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Sharpe v. Sharpe

Decided: February 8, 1971.


For modification and remandment -- Chief Justice Weintraub and Justices Francis, Proctor, Hall, Schettino and Haneman. Opposed -- None.

Per Curiam

[57 NJ Page 469] The primary issue in this case is the same as that presented by Flaxman v. Flaxman, 57 N.J. 458 (1971) decided today. That issue is whether a woman's right to alimony from her former husband under a separation agreement incorporated into a divorce decree is revived by the annulment of the woman's second marriage on grounds which rendered it voidable. Judge Polow, sitting in the Chancery Division, held that the right was not revived. 109 N.J. Super. 410 (1970). On plaintiff's motion we certified the matter directly to this Court before argument in the Appellate Division and set it down to be argued with Flaxman

v. Flaxman where the Chancery Division had reached a contrary result. 109 N.J. Super. 500, 501 (1970).

The pertinent facts are not in dispute. Plaintiff and defendant were married on May 1, 1954, and are the parents of five children. Plaintiff sued for divorce and on October 26, 1966, a judgment nisi awarding the plaintiff custody of the children was entered which incorporated an agreement between the parties requiring the defendant to pay $10,000 a year in monthly installments "for alimony, support and maintenance for the wife and infant children * * * until * * * her remarriage." The judgment became final on January 27, 1967.

On January 9, 1969, plaintiff married Alan Cavallaro. Less than two weeks later the defendant applied to the court for a reduction of the support payments by the elimination of plaintiff's alimony. His annual support obligation was reduced to $6,000 a year effective February 1, 1969. This amount covered support for the children only and plaintiff's alimony was discontinued.

On February 28, 1969, less than two months after her marriage to Cavallaro, plaintiff filed a complaint to annul that marriage on the grounds that he was impotent and that he fraudulently represented to plaintiff that he was able to consummate the marriage. The plaintiff withdrew the complaint on April 30, 1969. However, on June 27, 1969, plaintiff filed a new complaint seeking to enjoin Cavallaro from interfering with her relationship with her children. This complaint was amended on August 12, 1969 to include a demand for an annulment on the grounds of impotence and fraud. Cavallaro did not contest the proceedings and a judgment of annulment was entered on November 14, 1969, for the reasons set forth in the amended complaint. As a result of her annulment plaintiff sought an application to revive her right to alimony which had been discontinued after her remarriage.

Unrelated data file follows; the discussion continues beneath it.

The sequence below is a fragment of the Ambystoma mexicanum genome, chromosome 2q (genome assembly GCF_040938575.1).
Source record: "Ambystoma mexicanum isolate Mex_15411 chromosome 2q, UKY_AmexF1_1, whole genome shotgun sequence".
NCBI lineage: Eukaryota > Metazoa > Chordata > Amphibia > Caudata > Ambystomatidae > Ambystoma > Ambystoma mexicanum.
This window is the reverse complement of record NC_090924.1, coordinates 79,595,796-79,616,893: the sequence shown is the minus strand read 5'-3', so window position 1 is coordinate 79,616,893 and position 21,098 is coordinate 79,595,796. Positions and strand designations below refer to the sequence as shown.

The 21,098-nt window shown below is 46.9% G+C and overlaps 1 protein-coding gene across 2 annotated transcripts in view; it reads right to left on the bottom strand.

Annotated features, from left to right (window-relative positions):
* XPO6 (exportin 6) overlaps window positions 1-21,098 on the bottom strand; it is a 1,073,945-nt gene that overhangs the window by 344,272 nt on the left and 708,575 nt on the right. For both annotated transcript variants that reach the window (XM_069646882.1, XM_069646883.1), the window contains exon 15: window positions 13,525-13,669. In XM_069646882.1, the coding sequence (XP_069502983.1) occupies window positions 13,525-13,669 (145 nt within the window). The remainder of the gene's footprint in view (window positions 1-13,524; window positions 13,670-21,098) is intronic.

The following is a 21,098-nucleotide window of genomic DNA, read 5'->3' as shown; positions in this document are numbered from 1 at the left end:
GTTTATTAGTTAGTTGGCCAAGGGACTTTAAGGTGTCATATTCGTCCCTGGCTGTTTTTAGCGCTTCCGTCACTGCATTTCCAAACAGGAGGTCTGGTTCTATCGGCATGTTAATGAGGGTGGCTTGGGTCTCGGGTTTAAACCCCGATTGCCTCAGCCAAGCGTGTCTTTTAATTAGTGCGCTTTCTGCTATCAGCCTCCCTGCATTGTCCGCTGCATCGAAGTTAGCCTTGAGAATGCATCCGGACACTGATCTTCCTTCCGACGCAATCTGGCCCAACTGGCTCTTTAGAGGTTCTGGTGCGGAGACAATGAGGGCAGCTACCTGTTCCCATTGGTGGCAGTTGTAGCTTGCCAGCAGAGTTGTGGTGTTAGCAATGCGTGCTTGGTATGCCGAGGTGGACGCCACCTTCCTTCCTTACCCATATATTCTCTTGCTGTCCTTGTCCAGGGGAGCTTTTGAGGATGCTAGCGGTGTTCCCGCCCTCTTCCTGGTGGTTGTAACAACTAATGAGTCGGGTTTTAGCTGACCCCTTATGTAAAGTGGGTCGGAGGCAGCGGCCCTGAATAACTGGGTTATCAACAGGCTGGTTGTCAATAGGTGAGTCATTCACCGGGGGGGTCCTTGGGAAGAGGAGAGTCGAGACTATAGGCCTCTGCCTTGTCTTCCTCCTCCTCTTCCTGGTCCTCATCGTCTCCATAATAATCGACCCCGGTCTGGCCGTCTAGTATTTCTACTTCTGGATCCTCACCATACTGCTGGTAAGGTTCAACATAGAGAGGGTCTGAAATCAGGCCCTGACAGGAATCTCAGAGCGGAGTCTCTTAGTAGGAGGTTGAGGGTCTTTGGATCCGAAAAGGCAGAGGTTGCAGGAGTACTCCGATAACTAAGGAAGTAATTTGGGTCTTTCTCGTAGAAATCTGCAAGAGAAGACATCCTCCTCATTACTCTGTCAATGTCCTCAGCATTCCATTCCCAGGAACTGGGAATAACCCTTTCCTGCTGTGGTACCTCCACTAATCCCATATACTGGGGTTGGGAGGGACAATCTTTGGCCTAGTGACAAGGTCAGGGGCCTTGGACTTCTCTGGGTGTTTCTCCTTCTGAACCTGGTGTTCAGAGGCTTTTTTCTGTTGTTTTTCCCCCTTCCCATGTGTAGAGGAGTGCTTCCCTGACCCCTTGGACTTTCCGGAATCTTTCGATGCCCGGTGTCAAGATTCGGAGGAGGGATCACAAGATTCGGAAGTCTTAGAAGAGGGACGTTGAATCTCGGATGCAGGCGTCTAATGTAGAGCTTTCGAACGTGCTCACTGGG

In Flaxman v. Flaxman, supra, we held that where a separation agreement incorporated in a divorce decree provides

for termination of alimony upon a wife's remarriage, alimony would remain terminated even if the wife's second marriage was voidable and was later annulled. For reasons expressed there, we agree with the determination of Judge Polow. We add that the facts of this case demonstrate the degree of control a wife could have over her source of support if we were to reach a contrary result. The record is clear that the plaintiff had the option of obtaining from Cavallaro either a divorce or an annulment. There were undisputed grounds for both divorce and annulment. Thus, if we ruled in her favor, she would have been permitted to choose between two sources of support: by obtaining a divorce, she could look to her second husband for alimony and by obtaining an annulment, she could look to her former husband. We need not speculate upon what factors might go into such a choice, but in justice to her former husband, who has had no say in that choice, we cannot allow her this option.

Plaintiff raises two other points for our consideration. Based on the affidavits of the parties, the trial court ordered that the defendant pay $9,000 a year in monthly installments for the support of the five children of the marriage, and modified the judgment nisi accordingly. Plaintiff contends that this amount is insufficient. We do not believe that this dispute can be resolved on the affidavits in the record before us. Accordingly, we remand the matter to the trial court. In determining the amount of support required for the children, it should consider the impact on their welfare of the loss of income their mother formerly enjoyed. See Flaxman v. Flaxman, supra, at 467 of 57 N.J.

Plaintiff also contends that the award of counsel fees of $1,000 was inadequate. After a review of counsel's affidavit and in view of the novelty of the question presented, the increase obtained for the children's support, and defendant's financial means, we think that an award of counsel fees of $2,000 with an additional $1,000 for this appeal is proper.

The judgment below is affirmed regarding the trial court's refusal to reinstate plaintiff's alimony. Counsel fees are amended and allowed in accordance with this opinion, and the matter is remanded ...

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